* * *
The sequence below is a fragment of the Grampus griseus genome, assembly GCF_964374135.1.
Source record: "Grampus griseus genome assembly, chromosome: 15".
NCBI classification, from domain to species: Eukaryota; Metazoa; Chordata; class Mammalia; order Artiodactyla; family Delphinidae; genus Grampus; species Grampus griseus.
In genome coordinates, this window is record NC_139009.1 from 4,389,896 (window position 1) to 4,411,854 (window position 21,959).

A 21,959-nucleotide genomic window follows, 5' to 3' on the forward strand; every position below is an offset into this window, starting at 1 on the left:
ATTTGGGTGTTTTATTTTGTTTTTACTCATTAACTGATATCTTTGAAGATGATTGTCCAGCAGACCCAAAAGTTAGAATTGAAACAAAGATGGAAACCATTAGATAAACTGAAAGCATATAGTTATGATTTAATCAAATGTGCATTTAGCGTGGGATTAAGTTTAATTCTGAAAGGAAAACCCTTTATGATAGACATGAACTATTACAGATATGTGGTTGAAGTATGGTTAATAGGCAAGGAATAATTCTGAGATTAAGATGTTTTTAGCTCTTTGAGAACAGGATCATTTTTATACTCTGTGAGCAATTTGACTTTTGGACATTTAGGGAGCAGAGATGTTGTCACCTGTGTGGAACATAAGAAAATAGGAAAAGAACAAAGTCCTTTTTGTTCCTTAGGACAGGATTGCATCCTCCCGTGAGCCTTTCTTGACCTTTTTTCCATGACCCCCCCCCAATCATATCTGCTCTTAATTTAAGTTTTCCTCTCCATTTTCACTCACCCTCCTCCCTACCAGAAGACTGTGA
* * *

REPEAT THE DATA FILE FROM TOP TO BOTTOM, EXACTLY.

The sequence below is a fragment of the Grampus griseus genome, assembly GCF_964374135.1.
Source record: "Grampus griseus genome assembly, chromosome: 15".
NCBI classification, from domain to species: Eukaryota; Metazoa; Chordata; class Mammalia; order Artiodactyla; family Delphinidae; genus Grampus; species Grampus griseus.
In genome coordinates, this window is record NC_139009.1 from 4,389,896 (window position 1) to 4,411,854 (window position 21,959).

A 21,959-nucleotide genomic window follows, 5' to 3' on the forward strand; every position below is an offset into this window, starting at 1 on the left:
ATTTGGGTGTTTTATTTTGTTTTTACTCATTAACTGATATCTTTGAAGATGATTGTCCAGCAGACCCAAAAGTTAGAATTGAAACAAAGATGGAAACCATTAGATAAACTGAAAGCATATAGTTATGATTTAATCAAATGTGCATTTAGCGTGGGATTAAGTTTAATTCTGAAAGGAAAACCCTTTATGATAGACATGAACTATTACAGATATGTGGTTGAAGTATGGTTAATAGGCAAGGAATAATTCTGAGATTAAGATGTTTTTAGCTCTTTGAGAACAGGATCATTTTTATACTCTGTGAGCAATTTGACTTTTGGACATTTAGGGAGCAGAGATGTTGTCACCTGTGTGGAACATAAGAAAATAGGAAAAGAACAAAGTCCTTTTTGTTCCTTAGGACAGGATTGCATCCTCCCGTGAGCCTTTCTTGACCTTTTTTCCATGACCCCCCCCCAATCATATCTGCTCTTAATTTAAGTTTTCCTCTCCATTTTCACTCACCCTCCTCCCTACCAGAAGACTGTGA